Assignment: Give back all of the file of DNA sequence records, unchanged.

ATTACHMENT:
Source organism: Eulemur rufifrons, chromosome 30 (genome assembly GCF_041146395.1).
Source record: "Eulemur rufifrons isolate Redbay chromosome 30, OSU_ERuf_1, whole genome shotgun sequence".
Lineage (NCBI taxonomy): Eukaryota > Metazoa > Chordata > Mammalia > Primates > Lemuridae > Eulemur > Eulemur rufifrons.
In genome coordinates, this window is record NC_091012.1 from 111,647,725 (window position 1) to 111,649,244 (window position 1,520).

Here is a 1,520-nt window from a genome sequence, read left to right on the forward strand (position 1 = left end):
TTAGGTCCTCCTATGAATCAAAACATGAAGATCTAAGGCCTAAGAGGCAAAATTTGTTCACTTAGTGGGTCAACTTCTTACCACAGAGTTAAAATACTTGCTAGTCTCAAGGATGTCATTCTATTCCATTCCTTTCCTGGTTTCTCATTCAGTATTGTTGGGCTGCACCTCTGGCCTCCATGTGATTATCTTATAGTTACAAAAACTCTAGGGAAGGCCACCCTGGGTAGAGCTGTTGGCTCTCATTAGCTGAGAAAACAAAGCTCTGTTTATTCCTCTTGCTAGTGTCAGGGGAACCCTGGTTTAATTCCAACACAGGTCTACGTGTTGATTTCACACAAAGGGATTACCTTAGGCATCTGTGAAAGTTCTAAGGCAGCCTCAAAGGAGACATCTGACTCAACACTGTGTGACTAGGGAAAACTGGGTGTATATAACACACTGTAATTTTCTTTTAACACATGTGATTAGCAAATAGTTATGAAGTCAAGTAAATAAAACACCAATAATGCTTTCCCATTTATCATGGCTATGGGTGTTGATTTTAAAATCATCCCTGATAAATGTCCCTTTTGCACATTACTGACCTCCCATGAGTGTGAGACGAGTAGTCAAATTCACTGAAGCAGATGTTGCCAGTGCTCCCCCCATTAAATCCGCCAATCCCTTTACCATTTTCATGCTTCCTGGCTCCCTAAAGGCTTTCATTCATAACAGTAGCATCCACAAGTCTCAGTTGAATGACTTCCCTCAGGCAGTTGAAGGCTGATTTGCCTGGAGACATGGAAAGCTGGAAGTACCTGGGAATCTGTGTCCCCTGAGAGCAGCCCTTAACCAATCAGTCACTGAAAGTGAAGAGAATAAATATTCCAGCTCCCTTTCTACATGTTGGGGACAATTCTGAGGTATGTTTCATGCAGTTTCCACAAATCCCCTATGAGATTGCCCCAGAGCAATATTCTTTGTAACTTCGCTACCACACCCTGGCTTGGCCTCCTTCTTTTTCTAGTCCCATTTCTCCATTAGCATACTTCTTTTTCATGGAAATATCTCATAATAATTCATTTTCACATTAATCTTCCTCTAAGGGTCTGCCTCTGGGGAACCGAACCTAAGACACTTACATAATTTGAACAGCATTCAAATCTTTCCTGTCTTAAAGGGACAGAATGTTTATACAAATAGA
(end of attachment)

Source organism: Eulemur rufifrons, chromosome 30 (genome assembly GCF_041146395.1).
Source record: "Eulemur rufifrons isolate Redbay chromosome 30, OSU_ERuf_1, whole genome shotgun sequence".
Lineage (NCBI taxonomy): Eukaryota > Metazoa > Chordata > Mammalia > Primates > Lemuridae > Eulemur > Eulemur rufifrons.
In genome coordinates, this window is record NC_091012.1 from 111,647,725 (window position 1) to 111,649,244 (window position 1,520).

Here is a 1,520-nt window from a genome sequence, read left to right on the forward strand (position 1 = left end):
TTAGGTCCTCCTATGAATCAAAACATGAAGATCTAAGGCCTAAGAGGCAAAATTTGTTCACTTAGTGGGTCAACTTCTTACCACAGAGTTAAAATACTTGCTAGTCTCAAGGATGTCATTCTATTCCATTCCTTTCCTGGTTTCTCATTCAGTATTGTTGGGCTGCACCTCTGGCCTCCATGTGATTATCTTATAGTTACAAAAACTCTAGGGAAGGCCACCCTGGGTAGAGCTGTTGGCTCTCATTAGCTGAGAAAACAAAGCTCTGTTTATTCCTCTTGCTAGTGTCAGGGGAACCCTGGTTTAATTCCAACACAGGTCTACGTGTTGATTTCACACAAAGGGATTACCTTAGGCATCTGTGAAAGTTCTAAGGCAGCCTCAAAGGAGACATCTGACTCAACACTGTGTGACTAGGGAAAACTGGGTGTATATAACACACTGTAATTTTCTTTTAACACATGTGATTAGCAAATAGTTATGAAGTCAAGTAAATAAAACACCAATAATGCTTTCCCATTTATCATGGCTATGGGTGTTGATTTTAAAATCATCCCTGATAAATGTCCCTTTTGCACATTACTGACCTCCCATGAGTGTGAGACGAGTAGTCAAATTCACTGAAGCAGATGTTGCCAGTGCTCCCCCCATTAAATCCGCCAATCCCTTTACCATTTTCATGCTTCCTGGCTCCCTAAAGGCTTTCATTCATAACAGTAGCATCCACAAGTCTCAGTTGAATGACTTCCCTCAGGCAGTTGAAGGCTGATTTGCCTGGAGACATGGAAAGCTGGAAGTACCTGGGAATCTGTGTCCCCTGAGAGCAGCCCTTAACCAATCAGTCACTGAAAGTGAAGAGAATAAATATTCCAGCTCCCTTTCTACATGTTGGGGACAATTCTGAGGTATGTTTCATGCAGTTTCCACAAATCCCCTATGAGATTGCCCCAGAGCAATATTCTTTGTAACTTCGCTACCACACCCTGGCTTGGCCTCCTTCTTTTTCTAGTCCCATTTCTCCATTAGCATACTTCTTTTTCATGGAAATATCTCATAATAATTCATTTTCACATTAATCTTCCTCTAAGGGTCTGCCTCTGGGGAACCGAACCTAAGACACTTACATAATTTGAACAGCATTCAAATCTTTCCTGTCTTAAAGGGACAGAATGTTTATACAAATAGA